But Seriously, Look At Those Pants, Y’all

[CW: misogyny in advertising]

Once again, I am here to offer you my visual rhetoric post for the week. It’s a cheap and easy way to get some actual content on this blog and sometimes I actually sound like I know what I’m talking about.

Reading Diane Hope’s chapter in Hill and Helmers, “Gendered Environments: Gender and the Natural World in the Rhetoric of Advertising,” got me thinking about some of the absolutely bonkers ads that came out of the ‘50s and ‘60s “Mad Men” era. There were just so many that were horrible and completely stripped women of all agency, even when the products were meant for use by women. If they were specifically for men, they could be so much worse. I went on a search for something that would fit with the readings and I came across this list, by Business Insider, of some of the absolute worst ads from this period. While they were all terrible in their own ways, there is one that speaks almost directly to Hope’s belief that “Some ads go further and explicitly merge images of nature with the female body or body part to claim that woman and nature are one” (159):

This is an ad for pants, y’all, literally. It’s advertising men’s pants. That’s it. And for some reason, someone in that ad meeting thought “What if we show a man from the waist down, wearing these pants, and have him standing on a tiger-skin rug with a woman’s head…” and someone else said “Brilliant!”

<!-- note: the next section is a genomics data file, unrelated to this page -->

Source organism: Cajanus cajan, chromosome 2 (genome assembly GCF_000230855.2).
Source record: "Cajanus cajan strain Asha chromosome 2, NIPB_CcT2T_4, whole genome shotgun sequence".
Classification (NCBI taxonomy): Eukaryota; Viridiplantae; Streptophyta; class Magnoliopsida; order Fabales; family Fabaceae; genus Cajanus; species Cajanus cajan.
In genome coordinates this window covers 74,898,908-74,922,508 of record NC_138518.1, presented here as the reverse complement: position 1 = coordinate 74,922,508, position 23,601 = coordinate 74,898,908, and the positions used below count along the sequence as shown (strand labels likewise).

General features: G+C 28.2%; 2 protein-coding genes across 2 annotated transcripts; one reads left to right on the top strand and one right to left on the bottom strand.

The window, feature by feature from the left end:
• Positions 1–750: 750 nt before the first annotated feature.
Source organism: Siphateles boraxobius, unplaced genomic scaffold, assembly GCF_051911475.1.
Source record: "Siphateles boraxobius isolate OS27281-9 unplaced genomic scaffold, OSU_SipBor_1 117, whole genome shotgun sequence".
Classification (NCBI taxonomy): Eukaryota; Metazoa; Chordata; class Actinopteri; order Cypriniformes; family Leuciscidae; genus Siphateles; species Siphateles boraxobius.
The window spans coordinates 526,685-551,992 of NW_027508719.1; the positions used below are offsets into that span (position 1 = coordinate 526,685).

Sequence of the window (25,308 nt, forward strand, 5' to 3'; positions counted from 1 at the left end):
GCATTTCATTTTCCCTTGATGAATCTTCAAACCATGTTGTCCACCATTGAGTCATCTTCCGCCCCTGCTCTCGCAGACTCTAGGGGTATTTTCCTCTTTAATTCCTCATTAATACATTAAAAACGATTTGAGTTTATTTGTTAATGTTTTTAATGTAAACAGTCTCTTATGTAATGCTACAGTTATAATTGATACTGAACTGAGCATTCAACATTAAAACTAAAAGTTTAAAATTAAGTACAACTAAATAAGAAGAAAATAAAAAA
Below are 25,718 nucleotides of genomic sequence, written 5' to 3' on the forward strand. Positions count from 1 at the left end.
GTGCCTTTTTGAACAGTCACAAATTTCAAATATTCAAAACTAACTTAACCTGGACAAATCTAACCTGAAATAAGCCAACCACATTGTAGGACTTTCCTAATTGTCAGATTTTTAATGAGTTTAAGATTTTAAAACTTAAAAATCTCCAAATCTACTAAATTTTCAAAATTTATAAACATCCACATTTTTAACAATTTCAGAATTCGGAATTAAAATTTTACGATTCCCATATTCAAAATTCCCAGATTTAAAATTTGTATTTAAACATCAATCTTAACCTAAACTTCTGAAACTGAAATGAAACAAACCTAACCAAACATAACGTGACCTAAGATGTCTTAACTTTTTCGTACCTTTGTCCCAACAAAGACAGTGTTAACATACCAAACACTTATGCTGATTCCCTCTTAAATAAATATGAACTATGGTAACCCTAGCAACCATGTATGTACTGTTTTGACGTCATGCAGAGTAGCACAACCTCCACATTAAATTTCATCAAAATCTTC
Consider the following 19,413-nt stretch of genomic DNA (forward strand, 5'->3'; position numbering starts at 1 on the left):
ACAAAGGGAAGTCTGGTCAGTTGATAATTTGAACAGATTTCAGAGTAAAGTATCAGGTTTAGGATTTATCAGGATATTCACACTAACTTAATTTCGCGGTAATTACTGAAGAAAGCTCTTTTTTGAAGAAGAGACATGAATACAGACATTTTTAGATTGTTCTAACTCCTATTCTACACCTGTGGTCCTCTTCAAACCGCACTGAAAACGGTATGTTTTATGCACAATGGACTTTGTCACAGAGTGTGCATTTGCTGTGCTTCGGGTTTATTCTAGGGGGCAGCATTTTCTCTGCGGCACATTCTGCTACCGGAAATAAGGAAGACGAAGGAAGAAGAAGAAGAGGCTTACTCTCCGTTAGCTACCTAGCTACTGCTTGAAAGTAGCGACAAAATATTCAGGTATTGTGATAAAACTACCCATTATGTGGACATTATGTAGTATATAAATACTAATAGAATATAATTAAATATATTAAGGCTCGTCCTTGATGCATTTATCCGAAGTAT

The text in the image is a bit hard to read and also gross, but if you can’t read it, here you go:

Though she was a tiger lady, our hero didn’t have to fire a shot to floor her. After one look at his Mr. Leggs slacks, she was ready to have him walk all over her. That noble styling sure soothes the savage heart! If you’d like your own doll-to-doll carpeting, hunt up a pair of these he-man Mr. Leggs slacks. Such as our new automatic wash/wear blend of 65% “Dacron” and 35% rayon–incomparably wrinkle-resistant. About $12.95 at plush-carpeted stores. 

As I said, it’s gross and offensive on so many levels. 

In her chapter, Hope expressed the idea that “…visual rhetoric depends on strategies of identification; advertising’s rhetoric is dominated by appeals to gender as the primary marker of consumer identity. Constructs of masculinity or femininity contextualize fantasies of social role, power, status, and security as well as sexual attractiveness” (155). In this instance, the male figure is quite literally dominating the female figure, who has been rendered helpless, “tamed,” with his foot on her head. His pants are apparently so sexy that she has been completely felled by the sight of him wearing them. 

The woman in this ad isn’t really a woman. She’s a thing to capture and subjugate, and according to the ad, subjugation will be easy if one is wearing these pants. She has no will of her own, and no ability to say no to a man in a particular pair of pants. She is, in fact, so weak-willed that pants are all it will take to let him “walk all over her.”